California Real Estate Fraud Report

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Five Year-Old Investigation Results in Six Arrests in Stanislaus County

July 22nd, 2016 at 5:23am

An investigation in Stanislaus County that started five years by state and federal authorities has resulted in the arrests of six people charged in a mortgage fraud scheme that spanned the state of California.

San Bernardino County residents Jacob Orona and Aide Orona, the alleged masterminds, face 90-year prison terms if convicted.

The scheme was discovered in 2011 by investigators with the Stanislaus County District Attorney Office’s real estate fraud unit by District Attorney’s Office investigator Glenn Gulley. Gulley found that Blas Arreola and Nancy Arreola of Turlock tried to prevent foreclosure of their home and a rental home they owned by filing false documents with the county recorder. Another Arreloa used the same strategy with their home in the area and a second one in Half Moon Bay. From there, the investigation became statewide.

Others arrested were John Contreras, Prakashumar Bhakta, Marcus Robinson and David Boyd, all believed to live in Southern California. All six were indicted by a grand jury on a combined 135 felony charges including grand theft, conspiracy, filing forged documents and identity theft.

Read the original article in the Modesto Bee.

 

Aliso Viejo Man Pleads Guilty in Scheme to Rip Off Struggling Homeowners

July 22nd, 2016 at 5:07am

The U.S. Department of Justice announced that Orange County, California, resident Charles Wayne Farris has pleaded guilty in U.S. District Court in Santa Ana, California, for his role as the sales manager of a multi-million dollar fraudulent mortgage modification scheme.

Farris, 55, of Aliso Viejo, California, pleaded guilty before U.S. District Court Judge David O. Carter for the Central District of California to one count of conspiracy to commit mail and wire fraud for his crimes, which occurred between October 2008 and June 2009.

Principal Deputy Assistant Attorney General Benjamin C. Mizer, head of the Justice Department’s Civil Division, said “This defendant supervised dozens of telemarketers who used lies and false promises to take money from struggling homeowners for a worthless service. We will continue to prosecute all kinds of mass-marketing and telemarketing fraud schemes, especially those that prey on vulnerable victims.”

Added U.S. Attorney Eileen Decker of the Central District of California, “This defendant managed an entire team of people whose sole job was to lure struggling home owners into the fraud scheme. It is because of Mr. Farris that so many people were victimized for so much money.”

Farris acknowledged that he participated in a scheme that sought to convince homeowners to pay between $3,500 and $5,500 for the services of the Rodis Law Group (RLG) and a successor entity, America’s Law Group (ALG).  RLG and ALG

Fannie Mae Warns about a New Type of Occupancy Fraud: Fake Investors

July 22nd, 2016 at 4:56am

Lenders report they are seeing more attempts at reverse occupancy mortgage fraud, which occurs when borrowers pretend that their primary residences are investment properties. This is typical especially with multiplex units, such as duplexes, in which the borrower claims to have all the units already rented but intends to live in one of them.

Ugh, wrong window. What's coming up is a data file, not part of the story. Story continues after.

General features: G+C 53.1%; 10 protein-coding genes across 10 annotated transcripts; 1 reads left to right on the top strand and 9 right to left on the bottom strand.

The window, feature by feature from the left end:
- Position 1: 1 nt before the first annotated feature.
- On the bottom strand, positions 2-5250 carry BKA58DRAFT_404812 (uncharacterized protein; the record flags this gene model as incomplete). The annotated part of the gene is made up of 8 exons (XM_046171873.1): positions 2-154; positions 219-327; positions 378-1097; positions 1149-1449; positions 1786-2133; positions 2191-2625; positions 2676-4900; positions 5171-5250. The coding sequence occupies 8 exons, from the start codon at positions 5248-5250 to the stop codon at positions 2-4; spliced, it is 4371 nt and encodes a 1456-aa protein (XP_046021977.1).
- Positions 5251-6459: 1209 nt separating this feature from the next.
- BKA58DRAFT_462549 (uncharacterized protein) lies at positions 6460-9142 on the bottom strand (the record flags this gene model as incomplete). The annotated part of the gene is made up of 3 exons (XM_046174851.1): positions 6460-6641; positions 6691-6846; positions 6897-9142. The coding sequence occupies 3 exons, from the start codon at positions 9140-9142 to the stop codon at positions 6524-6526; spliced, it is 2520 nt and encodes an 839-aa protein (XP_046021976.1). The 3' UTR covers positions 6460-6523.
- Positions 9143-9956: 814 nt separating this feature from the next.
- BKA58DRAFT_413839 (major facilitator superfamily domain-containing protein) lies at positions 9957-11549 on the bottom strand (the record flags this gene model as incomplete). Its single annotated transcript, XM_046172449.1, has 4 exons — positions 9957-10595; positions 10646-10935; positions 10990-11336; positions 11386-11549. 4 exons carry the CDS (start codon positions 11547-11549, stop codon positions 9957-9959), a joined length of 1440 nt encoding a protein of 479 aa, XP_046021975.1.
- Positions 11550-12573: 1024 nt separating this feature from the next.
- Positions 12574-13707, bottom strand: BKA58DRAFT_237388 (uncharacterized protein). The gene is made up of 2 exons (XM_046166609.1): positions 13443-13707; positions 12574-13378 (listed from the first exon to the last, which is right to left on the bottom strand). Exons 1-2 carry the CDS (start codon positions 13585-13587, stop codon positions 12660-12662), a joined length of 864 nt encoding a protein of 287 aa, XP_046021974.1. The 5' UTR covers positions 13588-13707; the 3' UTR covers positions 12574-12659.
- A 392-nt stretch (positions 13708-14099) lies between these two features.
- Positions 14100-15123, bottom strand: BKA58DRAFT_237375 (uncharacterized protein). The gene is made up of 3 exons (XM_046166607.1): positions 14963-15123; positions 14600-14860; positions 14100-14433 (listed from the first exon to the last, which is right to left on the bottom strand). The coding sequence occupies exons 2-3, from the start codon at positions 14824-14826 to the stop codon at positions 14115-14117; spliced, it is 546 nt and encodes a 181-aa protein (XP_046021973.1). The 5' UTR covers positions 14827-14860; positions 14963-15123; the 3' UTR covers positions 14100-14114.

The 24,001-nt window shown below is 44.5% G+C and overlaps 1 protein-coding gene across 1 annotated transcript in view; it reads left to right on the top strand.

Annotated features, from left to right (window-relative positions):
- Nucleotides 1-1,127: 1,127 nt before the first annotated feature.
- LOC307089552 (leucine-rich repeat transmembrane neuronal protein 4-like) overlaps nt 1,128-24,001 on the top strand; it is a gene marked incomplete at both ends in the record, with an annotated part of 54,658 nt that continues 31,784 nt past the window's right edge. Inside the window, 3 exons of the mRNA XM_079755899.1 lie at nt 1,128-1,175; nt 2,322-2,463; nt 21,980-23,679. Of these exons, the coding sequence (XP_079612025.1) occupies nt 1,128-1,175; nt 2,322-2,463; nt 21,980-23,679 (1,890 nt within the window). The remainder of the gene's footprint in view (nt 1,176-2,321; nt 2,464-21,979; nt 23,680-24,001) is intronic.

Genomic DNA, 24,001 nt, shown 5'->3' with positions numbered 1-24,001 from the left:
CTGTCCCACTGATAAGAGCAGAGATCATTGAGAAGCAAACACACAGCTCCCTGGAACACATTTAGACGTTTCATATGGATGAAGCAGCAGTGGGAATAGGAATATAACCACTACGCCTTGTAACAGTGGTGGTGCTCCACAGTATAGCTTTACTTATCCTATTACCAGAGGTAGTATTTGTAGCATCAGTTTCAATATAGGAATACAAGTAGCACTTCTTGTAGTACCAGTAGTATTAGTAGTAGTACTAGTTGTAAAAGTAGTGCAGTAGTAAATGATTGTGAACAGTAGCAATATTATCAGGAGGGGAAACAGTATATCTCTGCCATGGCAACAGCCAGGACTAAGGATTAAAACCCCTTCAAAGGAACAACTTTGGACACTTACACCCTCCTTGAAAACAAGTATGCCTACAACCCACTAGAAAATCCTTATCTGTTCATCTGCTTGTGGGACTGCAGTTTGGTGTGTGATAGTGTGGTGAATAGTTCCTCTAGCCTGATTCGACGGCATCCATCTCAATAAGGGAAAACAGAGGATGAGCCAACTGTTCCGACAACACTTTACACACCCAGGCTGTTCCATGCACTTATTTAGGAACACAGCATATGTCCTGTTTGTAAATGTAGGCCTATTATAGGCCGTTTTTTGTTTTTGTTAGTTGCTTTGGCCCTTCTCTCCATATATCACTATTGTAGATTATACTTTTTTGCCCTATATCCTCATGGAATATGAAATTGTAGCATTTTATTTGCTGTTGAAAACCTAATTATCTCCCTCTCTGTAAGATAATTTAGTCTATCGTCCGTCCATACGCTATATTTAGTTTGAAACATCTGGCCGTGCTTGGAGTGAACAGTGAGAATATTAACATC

Last January, Fannie Mae warned lenders to watch for this scheme, under which the first-time buyer has a large cash down-payment but usually low income and little or no credit.

Read the original article in National Mortgage News.

California Attorney General Issues Fraud Alert on Rental, Moving Scams

July 6th, 2016 at 1:33pm

California Attorney General Kamala Harris has issued a press release warning consumers of rental and moving scams. The press release includes not only tips and cautions but also resources so that you can protect yourself.

 

Fair Oaks Developer Sentenced for Mortgage Fraud

July 1st, 2016 at 11:28am

Fair Oaks home developer Mark Allen has been sentenced to 18 months in prison for a prosecution involving mortgage fraud.

Allen, 51, enticed people to buy houses he was building by paying them money. He and his company, Allen Development LLC, did not disclose the payments to the lenders. The prices of the homes were based on artificially high sales prices and the lending institutions ultimately lost over $1 million.

Read the original article in the Sacramento Business Journal.

Yorba Linda Chiropractor Sentenced to Four Years in Real Estate Fraud, Ponzi-Scheme Case

June 17th, 2016 at 9:36am

Yorba Linda chiropractor Bobby Hamby has received a sentence of four years in prison for stealing over $2 million from investors.

Hamby, 56, who pleaded guilty in 2015 to two counts of wire fraud, must also pay more than $1.2 million in restitution to his victims.

Hamby’s business was called B+E Family Investments LLC. According to prosecutors, he solicited money from his victims, promising them he would buy and improve properties and resell them at a profit. Instead, he used the victims’ monies to pay his mortgage,  dues at the Yorba Linda Country Club dues, car payments, attorney fees, medical and dental bills and other personal expenses.

Read the original article in the OC Register.

FTC Halts California Based Mortgage Relief Scam

June 17th, 2016 at 9:28am

The following is a press release from the Federal Trade Commission (FTC):

The Federal Trade Commission has charged the operators of a mortgage relief scam with bilking millions of dollars from homeowners by falsely telling them they could join a so-called “mass joinder” lawsuit that would save them from foreclosure and provide additional financial awards.

“Preying on homeowners who already are financially distressed and struggling to pay their mortgages is appalling,” said Jessica Rich, Director of the FTC’s Bureau of Consumer Protection. “That’s why stopping phony mortgage relief operations, like this one, is a priority at the FTC.”

At the FTC’s request, a federal court temporarily halted the scheme, and the agency seeks to permanently stop the alleged illegal practices and obtain refunds for consumers.

According to the FTC’s complaint, Damian Kutzner and four attorneys using a set of law firms under the names Brookstone Law and Advantis Law, claimed they would bring lawsuits against lenders for mortgage fraud and void consumers’ mortgage notes “to give you your home free and clear, and/or to award you relief and monetary damages.”

According to the FTC, the promise of a mass joinder lawsuit is a ruse used by some mortgage relief scams. Unlike class-action lawsuits, in the event of trial each plaintiff would have to prove his or her case separately. Although the defendant attorneys have sued several well-known banks, the FTC has alleged that they have not won any cases and that most were dismissed because they never pursued them. According to the FTC’s complaint, the defendants’ operation did not have attorneys who could litigate hundreds or thousands of cases.